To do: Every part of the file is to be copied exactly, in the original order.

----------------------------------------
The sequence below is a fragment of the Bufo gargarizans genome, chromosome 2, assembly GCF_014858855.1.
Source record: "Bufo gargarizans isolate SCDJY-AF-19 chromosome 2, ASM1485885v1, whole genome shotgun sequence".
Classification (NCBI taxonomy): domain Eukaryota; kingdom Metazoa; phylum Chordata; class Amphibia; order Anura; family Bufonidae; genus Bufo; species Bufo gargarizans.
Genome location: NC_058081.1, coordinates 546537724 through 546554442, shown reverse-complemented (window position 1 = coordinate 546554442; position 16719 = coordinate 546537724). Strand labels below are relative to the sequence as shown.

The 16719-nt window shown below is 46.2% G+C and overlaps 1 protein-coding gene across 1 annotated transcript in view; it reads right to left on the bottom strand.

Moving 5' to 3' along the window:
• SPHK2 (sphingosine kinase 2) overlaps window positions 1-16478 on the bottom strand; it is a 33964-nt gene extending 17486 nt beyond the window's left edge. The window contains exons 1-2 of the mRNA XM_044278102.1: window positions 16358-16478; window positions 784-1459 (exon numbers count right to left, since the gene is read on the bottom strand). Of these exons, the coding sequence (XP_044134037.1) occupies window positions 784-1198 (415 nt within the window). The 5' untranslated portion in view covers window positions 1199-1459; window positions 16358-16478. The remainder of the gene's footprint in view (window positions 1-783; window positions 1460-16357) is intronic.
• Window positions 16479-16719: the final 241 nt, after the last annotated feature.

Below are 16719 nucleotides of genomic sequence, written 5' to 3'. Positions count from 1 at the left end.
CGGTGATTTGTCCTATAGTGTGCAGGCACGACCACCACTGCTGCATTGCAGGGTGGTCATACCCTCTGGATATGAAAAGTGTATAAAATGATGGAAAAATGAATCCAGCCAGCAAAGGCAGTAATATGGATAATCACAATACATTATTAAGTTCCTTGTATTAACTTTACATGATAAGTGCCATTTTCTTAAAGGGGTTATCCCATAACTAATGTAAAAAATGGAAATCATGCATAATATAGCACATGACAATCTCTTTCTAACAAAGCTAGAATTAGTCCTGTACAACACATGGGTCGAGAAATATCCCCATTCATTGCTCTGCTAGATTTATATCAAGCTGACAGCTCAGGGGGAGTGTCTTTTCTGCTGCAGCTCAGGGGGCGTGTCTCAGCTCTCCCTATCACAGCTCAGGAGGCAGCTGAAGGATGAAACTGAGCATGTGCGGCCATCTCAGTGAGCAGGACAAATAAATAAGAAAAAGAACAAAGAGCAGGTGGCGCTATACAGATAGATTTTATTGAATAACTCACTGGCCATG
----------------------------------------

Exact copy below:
The sequence below is a fragment of the Bufo gargarizans genome, chromosome 2, assembly GCF_014858855.1.
Source record: "Bufo gargarizans isolate SCDJY-AF-19 chromosome 2, ASM1485885v1, whole genome shotgun sequence".
Classification (NCBI taxonomy): domain Eukaryota; kingdom Metazoa; phylum Chordata; class Amphibia; order Anura; family Bufonidae; genus Bufo; species Bufo gargarizans.
Genome location: NC_058081.1, coordinates 546537724 through 546554442, shown reverse-complemented (window position 1 = coordinate 546554442; position 16719 = coordinate 546537724). Strand labels below are relative to the sequence as shown.

The 16719-nt window shown below is 46.2% G+C and overlaps 1 protein-coding gene across 1 annotated transcript in view; it reads right to left on the bottom strand.

Moving 5' to 3' along the window:
• SPHK2 (sphingosine kinase 2) overlaps window positions 1-16478 on the bottom strand; it is a 33964-nt gene extending 17486 nt beyond the window's left edge. The window contains exons 1-2 of the mRNA XM_044278102.1: window positions 16358-16478; window positions 784-1459 (exon numbers count right to left, since the gene is read on the bottom strand). Of these exons, the coding sequence (XP_044134037.1) occupies window positions 784-1198 (415 nt within the window). The 5' untranslated portion in view covers window positions 1199-1459; window positions 16358-16478. The remainder of the gene's footprint in view (window positions 1-783; window positions 1460-16357) is intronic.
• Window positions 16479-16719: the final 241 nt, after the last annotated feature.

Below are 16719 nucleotides of genomic sequence, written 5' to 3'. Positions count from 1 at the left end.
CGGTGATTTGTCCTATAGTGTGCAGGCACGACCACCACTGCTGCATTGCAGGGTGGTCATACCCTCTGGATATGAAAAGTGTATAAAATGATGGAAAAATGAATCCAGCCAGCAAAGGCAGTAATATGGATAATCACAATACATTATTAAGTTCCTTGTATTAACTTTACATGATAAGTGCCATTTTCTTAAAGGGGTTATCCCATAACTAATGTAAAAAATGGAAATCATGCATAATATAGCACATGACAATCTCTTTCTAACAAAGCTAGAATTAGTCCTGTACAACACATGGGTCGAGAAATATCCCCATTCATTGCTCTGCTAGATTTATATCAAGCTGACAGCTCAGGGGGAGTGTCTTTTCTGCTGCAGCTCAGGGGGCGTGTCTCAGCTCTCCCTATCACAGCTCAGGAGGCAGCTGAAGGATGAAACTGAGCATGTGCGGCCATCTCAGTGAGCAGGACAAATAAATAAGAAAAAGAACAAAGAGCAGGTGGCGCTATACAGATAGATTTTATTGAATAACTCACTGGCCATG